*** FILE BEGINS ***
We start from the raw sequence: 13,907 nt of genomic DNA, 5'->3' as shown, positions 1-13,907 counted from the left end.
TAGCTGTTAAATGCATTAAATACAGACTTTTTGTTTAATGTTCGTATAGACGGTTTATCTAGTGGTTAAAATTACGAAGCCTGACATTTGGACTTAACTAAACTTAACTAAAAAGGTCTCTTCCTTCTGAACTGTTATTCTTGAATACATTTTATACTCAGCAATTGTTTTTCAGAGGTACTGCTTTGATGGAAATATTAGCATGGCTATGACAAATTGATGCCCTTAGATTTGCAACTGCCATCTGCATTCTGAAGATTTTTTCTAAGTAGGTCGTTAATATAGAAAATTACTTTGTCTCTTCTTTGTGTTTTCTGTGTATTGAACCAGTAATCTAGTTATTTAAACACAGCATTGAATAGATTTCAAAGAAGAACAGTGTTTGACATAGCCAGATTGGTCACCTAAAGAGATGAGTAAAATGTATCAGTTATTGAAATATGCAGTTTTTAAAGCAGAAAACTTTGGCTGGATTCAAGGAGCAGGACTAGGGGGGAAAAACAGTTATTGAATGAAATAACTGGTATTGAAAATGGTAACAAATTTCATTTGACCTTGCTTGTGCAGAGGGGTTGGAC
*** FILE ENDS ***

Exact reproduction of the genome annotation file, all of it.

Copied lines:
We start from the raw sequence: 13,907 nt of genomic DNA, 5'->3' as shown, positions 1-13,907 counted from the left end.
TAGCTGTTAAATGCATTAAATACAGACTTTTTGTTTAATGTTCGTATAGACGGTTTATCTAGTGGTTAAAATTACGAAGCCTGACATTTGGACTTAACTAAACTTAACTAAAAAGGTCTCTTCCTTCTGAACTGTTATTCTTGAATACATTTTATACTCAGCAATTGTTTTTCAGAGGTACTGCTTTGATGGAAATATTAGCATGGCTATGACAAATTGATGCCCTTAGATTTGCAACTGCCATCTGCATTCTGAAGATTTTTTCTAAGTAGGTCGTTAATATAGAAAATTACTTTGTCTCTTCTTTGTGTTTTCTGTGTATTGAACCAGTAATCTAGTTATTTAAACACAGCATTGAATAGATTTCAAAGAAGAACAGTGTTTGACATAGCCAGATTGGTCACCTAAAGAGATGAGTAAAATGTATCAGTTATTGAAATATGCAGTTTTTAAAGCAGAAAACTTTGGCTGGATTCAAGGAGCAGGACTAGGGGGGAAAAACAGTTATTGAATGAAATAACTGGTATTGAAAATGGTAACAAATTTCATTTGACCTTGCTTGTGCAGAGGGGTTGGAC